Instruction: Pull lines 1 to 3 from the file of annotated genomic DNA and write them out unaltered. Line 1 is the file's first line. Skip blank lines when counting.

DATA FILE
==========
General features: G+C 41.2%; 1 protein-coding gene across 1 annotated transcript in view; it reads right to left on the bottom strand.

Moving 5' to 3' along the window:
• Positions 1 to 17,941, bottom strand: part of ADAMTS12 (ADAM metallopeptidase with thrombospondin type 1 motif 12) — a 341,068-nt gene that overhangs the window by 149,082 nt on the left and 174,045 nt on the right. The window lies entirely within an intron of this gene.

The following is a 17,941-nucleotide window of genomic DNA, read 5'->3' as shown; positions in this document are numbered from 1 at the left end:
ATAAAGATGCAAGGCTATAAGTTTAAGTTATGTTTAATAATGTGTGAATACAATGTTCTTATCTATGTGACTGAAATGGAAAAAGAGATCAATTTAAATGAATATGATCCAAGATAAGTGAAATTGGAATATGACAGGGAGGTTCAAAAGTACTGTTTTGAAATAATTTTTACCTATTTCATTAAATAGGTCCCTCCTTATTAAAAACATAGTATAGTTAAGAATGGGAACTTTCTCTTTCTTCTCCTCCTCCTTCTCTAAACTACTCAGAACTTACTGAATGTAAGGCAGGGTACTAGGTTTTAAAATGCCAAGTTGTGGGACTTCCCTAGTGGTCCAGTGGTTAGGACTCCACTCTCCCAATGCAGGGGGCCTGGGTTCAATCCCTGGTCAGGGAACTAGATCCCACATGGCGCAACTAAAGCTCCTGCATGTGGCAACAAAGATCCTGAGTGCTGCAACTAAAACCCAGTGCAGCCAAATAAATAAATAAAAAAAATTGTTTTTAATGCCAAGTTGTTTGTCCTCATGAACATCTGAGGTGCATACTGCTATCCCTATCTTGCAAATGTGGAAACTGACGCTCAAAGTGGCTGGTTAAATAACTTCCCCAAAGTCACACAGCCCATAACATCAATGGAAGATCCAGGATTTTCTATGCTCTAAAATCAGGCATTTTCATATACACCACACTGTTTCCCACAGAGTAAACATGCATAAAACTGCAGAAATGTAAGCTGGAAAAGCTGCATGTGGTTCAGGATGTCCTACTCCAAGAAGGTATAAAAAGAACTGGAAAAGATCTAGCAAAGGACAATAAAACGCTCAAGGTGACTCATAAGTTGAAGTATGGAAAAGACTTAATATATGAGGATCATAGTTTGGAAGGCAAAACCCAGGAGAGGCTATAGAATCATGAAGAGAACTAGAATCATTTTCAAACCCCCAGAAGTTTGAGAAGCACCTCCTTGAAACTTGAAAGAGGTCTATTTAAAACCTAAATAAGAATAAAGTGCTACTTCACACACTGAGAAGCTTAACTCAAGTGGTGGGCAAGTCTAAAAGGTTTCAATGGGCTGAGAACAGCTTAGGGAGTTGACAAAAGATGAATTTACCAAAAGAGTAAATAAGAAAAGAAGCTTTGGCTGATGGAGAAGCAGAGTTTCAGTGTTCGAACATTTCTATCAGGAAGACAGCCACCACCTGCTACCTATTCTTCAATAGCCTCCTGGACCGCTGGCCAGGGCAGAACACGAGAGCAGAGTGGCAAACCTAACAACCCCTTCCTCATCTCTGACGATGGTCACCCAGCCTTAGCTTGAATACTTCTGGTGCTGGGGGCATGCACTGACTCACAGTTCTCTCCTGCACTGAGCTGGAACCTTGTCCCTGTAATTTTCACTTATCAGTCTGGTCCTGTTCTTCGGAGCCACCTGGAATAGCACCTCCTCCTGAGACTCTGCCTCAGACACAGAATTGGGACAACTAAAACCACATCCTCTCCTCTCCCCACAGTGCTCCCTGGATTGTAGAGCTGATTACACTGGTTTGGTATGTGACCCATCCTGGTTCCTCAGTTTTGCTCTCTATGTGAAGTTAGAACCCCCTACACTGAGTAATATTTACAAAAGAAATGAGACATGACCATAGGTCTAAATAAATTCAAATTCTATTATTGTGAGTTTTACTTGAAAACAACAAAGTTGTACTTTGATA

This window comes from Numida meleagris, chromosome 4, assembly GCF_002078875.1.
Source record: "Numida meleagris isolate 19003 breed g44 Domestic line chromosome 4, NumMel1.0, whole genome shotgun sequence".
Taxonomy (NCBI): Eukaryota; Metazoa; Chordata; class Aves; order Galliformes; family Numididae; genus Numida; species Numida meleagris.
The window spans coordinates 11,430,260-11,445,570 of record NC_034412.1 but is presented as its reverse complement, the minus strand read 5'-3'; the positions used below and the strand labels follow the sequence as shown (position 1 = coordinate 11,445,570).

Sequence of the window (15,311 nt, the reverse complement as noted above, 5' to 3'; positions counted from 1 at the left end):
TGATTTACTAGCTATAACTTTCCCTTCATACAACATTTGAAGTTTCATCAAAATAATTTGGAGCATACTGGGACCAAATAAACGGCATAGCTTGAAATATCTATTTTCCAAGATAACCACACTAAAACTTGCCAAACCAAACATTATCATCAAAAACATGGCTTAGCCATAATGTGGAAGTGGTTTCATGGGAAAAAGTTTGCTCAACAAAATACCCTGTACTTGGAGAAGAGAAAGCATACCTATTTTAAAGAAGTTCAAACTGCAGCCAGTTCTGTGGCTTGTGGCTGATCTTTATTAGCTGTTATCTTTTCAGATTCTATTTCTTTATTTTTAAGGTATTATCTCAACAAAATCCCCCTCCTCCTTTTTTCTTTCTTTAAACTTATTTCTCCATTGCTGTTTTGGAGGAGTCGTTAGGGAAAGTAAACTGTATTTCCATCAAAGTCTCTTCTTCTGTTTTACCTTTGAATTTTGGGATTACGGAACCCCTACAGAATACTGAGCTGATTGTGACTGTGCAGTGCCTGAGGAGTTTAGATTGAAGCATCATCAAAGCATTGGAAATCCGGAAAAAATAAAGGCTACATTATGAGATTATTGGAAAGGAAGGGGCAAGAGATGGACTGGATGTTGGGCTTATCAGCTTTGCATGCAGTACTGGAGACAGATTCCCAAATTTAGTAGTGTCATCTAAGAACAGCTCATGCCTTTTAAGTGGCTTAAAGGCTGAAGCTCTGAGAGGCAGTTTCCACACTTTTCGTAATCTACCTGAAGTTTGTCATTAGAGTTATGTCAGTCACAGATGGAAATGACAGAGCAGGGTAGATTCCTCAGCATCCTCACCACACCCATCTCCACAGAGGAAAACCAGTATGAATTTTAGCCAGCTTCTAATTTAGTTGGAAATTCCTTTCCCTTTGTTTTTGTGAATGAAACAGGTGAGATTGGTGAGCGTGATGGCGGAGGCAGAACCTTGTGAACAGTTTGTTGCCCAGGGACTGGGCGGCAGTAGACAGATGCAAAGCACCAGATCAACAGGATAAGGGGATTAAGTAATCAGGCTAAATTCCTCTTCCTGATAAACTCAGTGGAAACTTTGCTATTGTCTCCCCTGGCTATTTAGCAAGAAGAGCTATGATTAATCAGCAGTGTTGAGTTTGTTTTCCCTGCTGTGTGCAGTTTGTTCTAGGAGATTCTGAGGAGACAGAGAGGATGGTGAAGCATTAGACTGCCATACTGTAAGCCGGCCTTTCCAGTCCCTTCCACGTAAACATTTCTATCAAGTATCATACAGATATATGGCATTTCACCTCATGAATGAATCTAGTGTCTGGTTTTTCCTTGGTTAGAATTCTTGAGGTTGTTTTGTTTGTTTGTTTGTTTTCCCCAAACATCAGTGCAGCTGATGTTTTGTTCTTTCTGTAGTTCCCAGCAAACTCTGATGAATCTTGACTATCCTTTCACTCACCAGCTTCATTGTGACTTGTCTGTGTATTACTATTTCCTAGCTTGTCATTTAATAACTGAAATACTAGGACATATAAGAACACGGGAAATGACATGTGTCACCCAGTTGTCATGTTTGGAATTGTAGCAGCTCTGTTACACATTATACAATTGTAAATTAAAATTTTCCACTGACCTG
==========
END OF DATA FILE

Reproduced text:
General features: G+C 41.2%; 1 protein-coding gene across 1 annotated transcript in view; it reads right to left on the bottom strand.

Moving 5' to 3' along the window:
• Positions 1 to 17,941, bottom strand: part of ADAMTS12 (ADAM metallopeptidase with thrombospondin type 1 motif 12) — a 341,068-nt gene that overhangs the window by 149,082 nt on the left and 174,045 nt on the right. The window lies entirely within an intron of this gene.